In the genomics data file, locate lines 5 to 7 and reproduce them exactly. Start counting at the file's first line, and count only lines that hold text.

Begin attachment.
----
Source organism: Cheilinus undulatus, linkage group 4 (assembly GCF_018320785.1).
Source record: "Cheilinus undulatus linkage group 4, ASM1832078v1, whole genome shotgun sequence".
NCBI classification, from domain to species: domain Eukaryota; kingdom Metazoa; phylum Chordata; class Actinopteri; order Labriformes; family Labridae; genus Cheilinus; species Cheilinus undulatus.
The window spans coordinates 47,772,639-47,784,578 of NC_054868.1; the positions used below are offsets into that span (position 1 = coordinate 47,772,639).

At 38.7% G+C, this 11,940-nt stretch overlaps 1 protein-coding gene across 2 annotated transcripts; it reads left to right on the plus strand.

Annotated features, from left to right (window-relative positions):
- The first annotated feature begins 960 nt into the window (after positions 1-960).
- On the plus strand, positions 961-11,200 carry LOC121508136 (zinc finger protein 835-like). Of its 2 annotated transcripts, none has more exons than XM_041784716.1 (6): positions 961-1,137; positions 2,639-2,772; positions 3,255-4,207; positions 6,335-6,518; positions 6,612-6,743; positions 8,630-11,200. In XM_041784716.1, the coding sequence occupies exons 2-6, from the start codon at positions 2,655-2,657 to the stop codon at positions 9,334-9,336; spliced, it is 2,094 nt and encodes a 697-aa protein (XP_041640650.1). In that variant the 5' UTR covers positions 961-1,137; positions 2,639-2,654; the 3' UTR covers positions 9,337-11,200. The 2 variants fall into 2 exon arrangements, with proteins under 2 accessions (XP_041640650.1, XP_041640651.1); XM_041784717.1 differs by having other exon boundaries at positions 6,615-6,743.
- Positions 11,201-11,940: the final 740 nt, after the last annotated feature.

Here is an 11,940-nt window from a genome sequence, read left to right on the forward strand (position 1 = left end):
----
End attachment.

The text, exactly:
At 38.7% G+C, this 11,940-nt stretch overlaps 1 protein-coding gene across 2 annotated transcripts; it reads left to right on the plus strand.

Annotated features, from left to right (window-relative positions):
- The first annotated feature begins 960 nt into the window (after positions 1-960).